“Seward is a community with a foundation built by dedicated volunteers who’s love for Seward can be seen all around us and who’s patriotism shines brightest on the Fourth of July, said Mayor Josh Eickmeier. “No one exemplifies that volunteer spirit more than Clark Kolterman.”

One of the hallmarks of Clark’s legacy has been his ability to get new people involved in putting on the celebration.

Sharon Hambek was pulled into Seward’s Fourth of July committee by Clark when she and her husband moved to Seward. Soon they were running the Fourth of July craft show and miscellaneous market. Sharon had known Clark through tourism circles and had offered to get involved.

“I never dreamed Clark would get me pulled into as many things as he has,” she said, laughing.

One thing Hambek really appreciates about Clark is his willingness to support and cheer on other volunteers.

“Clark makes everything fun and he always has our back as volunteers, supporting the decisions we make,” she said.

Tim Thurber was part of the Fourth celebration through his time at Seward High.

“Clark, a.k.a ‘Mr. Fourth of July,’ played a big role in getting me involved with the Seward Fourth of July,” Thurber said. “Under Clark’s leadership in the past I have co-chaired the parade, helped with the fireworks show, ran the Facebook page for the celebration and assisted with many other aspects of the festival.

“My passion for fireworks, which started with helping with the celebration, has led me to my new position with Spirit of ‘76 Fireworks that I start next month. Clark has played a huge role in building the Seward Fourth of July into one of nation’s finest Independence Day Celebrations. No one is more deserving of the Nebraska’s Friend Award than Clark.”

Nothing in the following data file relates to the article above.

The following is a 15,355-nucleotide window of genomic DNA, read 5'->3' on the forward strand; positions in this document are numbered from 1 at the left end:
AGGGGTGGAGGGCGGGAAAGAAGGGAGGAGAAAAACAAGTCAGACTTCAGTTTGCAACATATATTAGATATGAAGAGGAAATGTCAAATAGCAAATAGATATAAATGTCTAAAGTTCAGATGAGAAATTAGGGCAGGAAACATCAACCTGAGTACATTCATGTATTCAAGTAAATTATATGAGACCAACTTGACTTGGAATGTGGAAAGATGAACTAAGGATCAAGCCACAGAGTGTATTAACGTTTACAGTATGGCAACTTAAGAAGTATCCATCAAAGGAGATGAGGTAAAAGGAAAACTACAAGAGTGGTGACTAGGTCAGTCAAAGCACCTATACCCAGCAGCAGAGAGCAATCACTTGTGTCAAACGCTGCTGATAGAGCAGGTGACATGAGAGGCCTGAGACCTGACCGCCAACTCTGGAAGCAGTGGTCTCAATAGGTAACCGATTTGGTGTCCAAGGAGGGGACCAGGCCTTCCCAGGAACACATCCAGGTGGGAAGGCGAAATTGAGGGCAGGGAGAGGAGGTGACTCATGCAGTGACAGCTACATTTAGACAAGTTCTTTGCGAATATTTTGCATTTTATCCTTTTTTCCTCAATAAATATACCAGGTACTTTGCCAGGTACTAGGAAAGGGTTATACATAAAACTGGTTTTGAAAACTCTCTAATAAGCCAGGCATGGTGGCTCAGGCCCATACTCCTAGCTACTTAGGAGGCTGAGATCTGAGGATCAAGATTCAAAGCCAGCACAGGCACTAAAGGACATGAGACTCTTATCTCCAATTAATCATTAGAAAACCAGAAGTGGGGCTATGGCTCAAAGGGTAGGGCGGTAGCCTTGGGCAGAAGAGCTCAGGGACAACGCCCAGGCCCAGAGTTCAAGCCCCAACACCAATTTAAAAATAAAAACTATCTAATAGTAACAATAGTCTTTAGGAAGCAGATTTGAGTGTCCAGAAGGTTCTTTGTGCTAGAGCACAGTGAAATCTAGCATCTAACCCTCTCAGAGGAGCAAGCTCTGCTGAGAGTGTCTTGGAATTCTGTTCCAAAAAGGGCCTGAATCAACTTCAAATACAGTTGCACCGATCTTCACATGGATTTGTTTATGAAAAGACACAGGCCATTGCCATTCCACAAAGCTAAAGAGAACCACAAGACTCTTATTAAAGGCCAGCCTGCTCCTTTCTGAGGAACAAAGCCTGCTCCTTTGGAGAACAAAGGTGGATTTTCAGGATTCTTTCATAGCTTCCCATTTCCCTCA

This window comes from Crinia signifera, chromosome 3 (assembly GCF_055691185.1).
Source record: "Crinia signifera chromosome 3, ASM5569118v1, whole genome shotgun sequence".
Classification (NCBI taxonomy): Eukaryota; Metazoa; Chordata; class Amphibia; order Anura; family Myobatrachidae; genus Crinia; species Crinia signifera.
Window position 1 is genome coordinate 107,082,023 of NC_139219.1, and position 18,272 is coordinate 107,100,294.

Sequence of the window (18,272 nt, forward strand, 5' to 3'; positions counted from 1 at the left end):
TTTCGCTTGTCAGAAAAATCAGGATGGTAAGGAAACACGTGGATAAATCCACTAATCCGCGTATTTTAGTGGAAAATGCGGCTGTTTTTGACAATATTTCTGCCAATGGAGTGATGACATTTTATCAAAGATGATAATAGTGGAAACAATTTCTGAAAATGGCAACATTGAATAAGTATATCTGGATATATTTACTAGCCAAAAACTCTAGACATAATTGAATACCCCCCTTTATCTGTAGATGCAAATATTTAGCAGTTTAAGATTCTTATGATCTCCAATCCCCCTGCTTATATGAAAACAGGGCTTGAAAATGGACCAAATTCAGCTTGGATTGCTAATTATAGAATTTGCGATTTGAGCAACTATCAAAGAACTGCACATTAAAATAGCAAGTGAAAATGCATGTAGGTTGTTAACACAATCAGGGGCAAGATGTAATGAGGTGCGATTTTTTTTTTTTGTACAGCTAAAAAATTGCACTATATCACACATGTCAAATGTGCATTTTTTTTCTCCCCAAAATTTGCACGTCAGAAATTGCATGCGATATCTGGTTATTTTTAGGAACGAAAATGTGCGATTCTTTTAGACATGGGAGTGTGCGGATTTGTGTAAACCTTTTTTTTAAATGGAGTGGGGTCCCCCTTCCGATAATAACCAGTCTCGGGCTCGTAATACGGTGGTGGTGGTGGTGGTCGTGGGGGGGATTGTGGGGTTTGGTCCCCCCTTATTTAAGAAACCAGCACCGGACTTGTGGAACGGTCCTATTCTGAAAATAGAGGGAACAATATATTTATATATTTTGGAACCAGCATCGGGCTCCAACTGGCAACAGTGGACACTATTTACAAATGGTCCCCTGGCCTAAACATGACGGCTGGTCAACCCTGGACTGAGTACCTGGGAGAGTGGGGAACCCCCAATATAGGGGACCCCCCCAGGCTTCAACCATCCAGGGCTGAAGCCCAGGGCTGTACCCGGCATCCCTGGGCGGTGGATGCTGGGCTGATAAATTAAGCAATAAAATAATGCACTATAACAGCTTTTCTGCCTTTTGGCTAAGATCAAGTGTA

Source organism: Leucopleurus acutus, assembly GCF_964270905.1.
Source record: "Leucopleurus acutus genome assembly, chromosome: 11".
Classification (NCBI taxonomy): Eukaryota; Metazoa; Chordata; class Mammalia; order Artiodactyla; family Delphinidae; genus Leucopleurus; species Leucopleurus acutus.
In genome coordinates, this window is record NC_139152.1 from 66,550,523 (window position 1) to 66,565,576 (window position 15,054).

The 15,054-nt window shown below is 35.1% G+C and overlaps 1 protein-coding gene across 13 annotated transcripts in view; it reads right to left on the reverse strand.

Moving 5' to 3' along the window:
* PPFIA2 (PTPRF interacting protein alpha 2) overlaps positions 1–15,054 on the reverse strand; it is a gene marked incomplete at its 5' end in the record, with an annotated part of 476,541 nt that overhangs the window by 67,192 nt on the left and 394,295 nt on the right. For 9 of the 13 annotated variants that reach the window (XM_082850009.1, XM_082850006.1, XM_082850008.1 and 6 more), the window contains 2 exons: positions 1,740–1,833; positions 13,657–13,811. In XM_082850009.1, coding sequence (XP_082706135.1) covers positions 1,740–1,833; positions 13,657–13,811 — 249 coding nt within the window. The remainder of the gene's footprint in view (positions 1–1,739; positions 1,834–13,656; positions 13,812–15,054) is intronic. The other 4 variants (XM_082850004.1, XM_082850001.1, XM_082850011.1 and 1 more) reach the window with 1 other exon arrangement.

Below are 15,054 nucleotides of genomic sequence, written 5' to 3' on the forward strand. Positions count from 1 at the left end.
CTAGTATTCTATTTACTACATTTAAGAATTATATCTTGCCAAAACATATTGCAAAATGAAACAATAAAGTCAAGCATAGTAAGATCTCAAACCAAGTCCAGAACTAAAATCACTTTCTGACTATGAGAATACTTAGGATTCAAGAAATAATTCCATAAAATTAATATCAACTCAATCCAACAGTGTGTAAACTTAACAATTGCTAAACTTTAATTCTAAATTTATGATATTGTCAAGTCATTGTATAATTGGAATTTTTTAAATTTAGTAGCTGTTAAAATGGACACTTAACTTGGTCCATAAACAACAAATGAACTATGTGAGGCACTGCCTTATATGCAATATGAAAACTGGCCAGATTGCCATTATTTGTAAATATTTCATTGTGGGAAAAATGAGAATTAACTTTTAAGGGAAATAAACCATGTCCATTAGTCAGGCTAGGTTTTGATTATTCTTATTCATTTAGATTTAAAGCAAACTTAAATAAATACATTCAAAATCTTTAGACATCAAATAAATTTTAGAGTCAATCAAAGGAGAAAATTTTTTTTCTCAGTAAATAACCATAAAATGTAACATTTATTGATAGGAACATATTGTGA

In the days leading up to the Fourth, Clark is busy preparing and coordinating the many activities related to the day. While he is quick to credit his committee for their contributions in making the day successful, everyone involved knows that a lot of things happen because Clark makes them happen.

“Every year I am constantly amazed by the nuggets we pull out of his brain and get him to share with us about things he does that contribute to making the Fourth what it is. From making sure there is a knife to cut ‘America’s birthday cake’ to lining up every program for every stage around town to emceeing the parade and bandshell activities on the day of the Fourth, no detail gets by Clark,” Jessica said. “My biggest concern for the celebration is that we won’t get all of his insight out of his head and we will lose some of his institutional knowledge if something were to happen to him.”

Because of this, the committee has started probing Clark for details throughout recent meetings, trying to determine all the things he does behind the scenes that contribute to making the day what it is.

“We’ve already arranged for some people to fill his duties this year so he can ride in the parade and attend the receptions. He will probably argue with us that he has to work that day, but I think he should take a bit of time on the Fourth to enjoy the fruits of his labor,” Jessica said.